2016-09-30T00:50:24+00:00By Amy Goodman and Denis Moynihan Right now, under some of the most repressive circumstances that exist in the United States, a national movement is growing for prisoners’ rights.
2016-09-29T23:13:43+00:00By Lauren McCauley / Common Dreams Public Citizen finds that total corporate spending on just eight local measures has topped $139 million.
2016-09-29T22:58:24+00:00Despite the ups and downs in his relationship with Israeli Prime Minister Benjamin Netanyahu, facts and figures from Obama’s presidency tell a story of unprecedented support for Israel’s occupation of Palestinian lands.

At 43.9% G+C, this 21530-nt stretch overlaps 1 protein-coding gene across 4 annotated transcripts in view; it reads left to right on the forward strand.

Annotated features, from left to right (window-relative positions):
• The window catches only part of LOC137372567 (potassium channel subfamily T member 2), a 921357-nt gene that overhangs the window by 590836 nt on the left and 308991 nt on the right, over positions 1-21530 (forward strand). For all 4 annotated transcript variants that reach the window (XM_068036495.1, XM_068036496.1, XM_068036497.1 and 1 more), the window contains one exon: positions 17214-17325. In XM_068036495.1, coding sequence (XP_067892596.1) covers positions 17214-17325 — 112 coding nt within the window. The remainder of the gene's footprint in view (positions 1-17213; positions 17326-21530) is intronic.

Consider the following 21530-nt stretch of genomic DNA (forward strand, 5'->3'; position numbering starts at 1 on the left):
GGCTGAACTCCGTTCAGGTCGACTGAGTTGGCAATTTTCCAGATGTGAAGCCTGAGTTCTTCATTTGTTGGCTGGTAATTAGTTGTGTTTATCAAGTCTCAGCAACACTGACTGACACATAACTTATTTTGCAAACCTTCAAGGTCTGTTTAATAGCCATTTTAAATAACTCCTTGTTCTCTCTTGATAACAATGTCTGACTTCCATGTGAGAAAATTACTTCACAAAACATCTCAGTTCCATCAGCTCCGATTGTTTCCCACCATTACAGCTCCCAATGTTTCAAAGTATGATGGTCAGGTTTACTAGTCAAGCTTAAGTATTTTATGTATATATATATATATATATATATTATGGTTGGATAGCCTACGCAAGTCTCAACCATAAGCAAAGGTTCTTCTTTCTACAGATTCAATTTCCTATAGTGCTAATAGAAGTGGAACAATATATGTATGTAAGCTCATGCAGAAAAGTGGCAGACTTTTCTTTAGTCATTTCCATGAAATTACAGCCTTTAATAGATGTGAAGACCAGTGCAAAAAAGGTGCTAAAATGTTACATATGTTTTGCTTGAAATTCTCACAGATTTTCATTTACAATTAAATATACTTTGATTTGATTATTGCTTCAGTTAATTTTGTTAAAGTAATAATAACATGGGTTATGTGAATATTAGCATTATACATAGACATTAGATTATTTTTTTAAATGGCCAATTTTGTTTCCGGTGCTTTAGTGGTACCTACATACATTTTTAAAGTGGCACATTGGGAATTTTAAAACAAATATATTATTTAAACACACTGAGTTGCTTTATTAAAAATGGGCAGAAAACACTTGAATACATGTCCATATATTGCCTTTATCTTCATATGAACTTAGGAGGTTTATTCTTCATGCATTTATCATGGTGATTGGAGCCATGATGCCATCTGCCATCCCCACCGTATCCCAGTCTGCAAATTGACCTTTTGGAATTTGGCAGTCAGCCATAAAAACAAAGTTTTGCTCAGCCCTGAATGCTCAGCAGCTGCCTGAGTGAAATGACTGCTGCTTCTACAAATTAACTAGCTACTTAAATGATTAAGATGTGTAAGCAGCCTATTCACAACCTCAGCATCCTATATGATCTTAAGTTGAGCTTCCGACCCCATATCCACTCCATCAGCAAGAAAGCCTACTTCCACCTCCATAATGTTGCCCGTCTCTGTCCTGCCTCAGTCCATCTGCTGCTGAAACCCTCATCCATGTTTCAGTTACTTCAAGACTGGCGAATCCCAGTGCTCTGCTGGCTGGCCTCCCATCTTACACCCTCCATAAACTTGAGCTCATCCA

2016-09-29T21:16:46+00:00Policemen gather at the site of one of the protests. (Screen shot via Unicorn Riot) A peaceful prayer ceremony at a Dakota Access pipeline (DAPL) construction site was interrupted Wednesday by a highly militarized police raid in which 21 protesters were arrested. The website Unicorn Riot, which has been covering the protests closely, described Wednesday’s events: The caravan [of demonstrators] was followed by two helicopters and a circling airplane. Workers had left the area moments before the protectors arrived. After praying for nearly an hour, everyone gathered to caravan to a second site. … The water protectors went to a second site to pray. They prayed for 40 minutes and as they left the site, a large amount of police vehicles arrived and blockaded the only exit on the public road leading to the DAPL work site. Dozens of militarized police with shotguns appeared with a Bearcat armored vehicle as well as an MRAP [a Mine-Resistant Ambush Protected vehicle]. … After blockading the exit points, police vehicles sped across open fields towards the crowd of protectors as they left the site. Several arrests were made, as police brandished loaded shotguns, and assault rifles. Images and video of the police raid were shared via social media: Water Protectors gather to pray at #DakotaAccessPipeline construction site. Heliocopters swirl overhead. #NoDapl pic.twitter.com/BGUhb6Vo78— Unicorn Riot (@UR_Ninja) September 28, 2016 Crop duster flies over spraying as people move back to their vechiles. #NoDAPL pic.twitter.com/xEuKu3A66k— Unicorn Riot (@UR_Ninja) September 28, 2016 Unicorn Riot also streamed live video of the police raid: This new wave of state-sponsored aggression toward the DAPL demonstrators comes just one week after Standing Rock Sioux Chairman David Archambault II testified before the United Nations Human Rights Commission. “I am here because oil companies are causing the deliberate destruction of our sacred places and burials,” he said. “This pipeline threatens our communities, the river and the earth.” In a statement made after his testimony, Archambault noted that the monthslong, peaceful protests have only “been met with violence.” “Thousands have gathered peacefully in Standing Rock in solidarity against the pipeline,” he said. “And yet many water protectors have been threatened and even injured by the pipeline’s security officers.” Several days after his U.N. testimony, The New York Times published an opinion piece by Archambault. In it, he explains the cultural importance of the land. He also critiques the politics governing this environmental issue. “Perhaps only in North Dakota, where oil tycoons wine and dine elected officials, and where the governor, Jack Dalrymple, serves as an adviser to the Trump campaign, would state and county governments act as the armed enforcement for corporate interests,” he writes. “In recent weeks, the state has militarized my reservation, with road blocks and license-plate checks, low-flying aircraft and racial profiling of Indians.” After briefly outlining the historical pattern of conflict between Native Americans and the U.S. government, Archambault reinforces the peaceful message of his tribe. “As American citizens, we all have a responsibility to speak for a vision of the future that is safe and productive for our grandchildren,” he writes. “As our songs and prayers echo across the prairie, we need the public to see that in standing up for our rights, we do so on behalf of the millions of Americans who will be affected by this pipeline.” The Morton County Sheriff’s Department notes that since Aug. 11, 95 people have been arrested “for illegal protest activity” in the area. Other outlets continue to assert that, despite the escalating reactions to the demonstrators, mainstream media continue to ignore the issue. —Posted by Emma Niles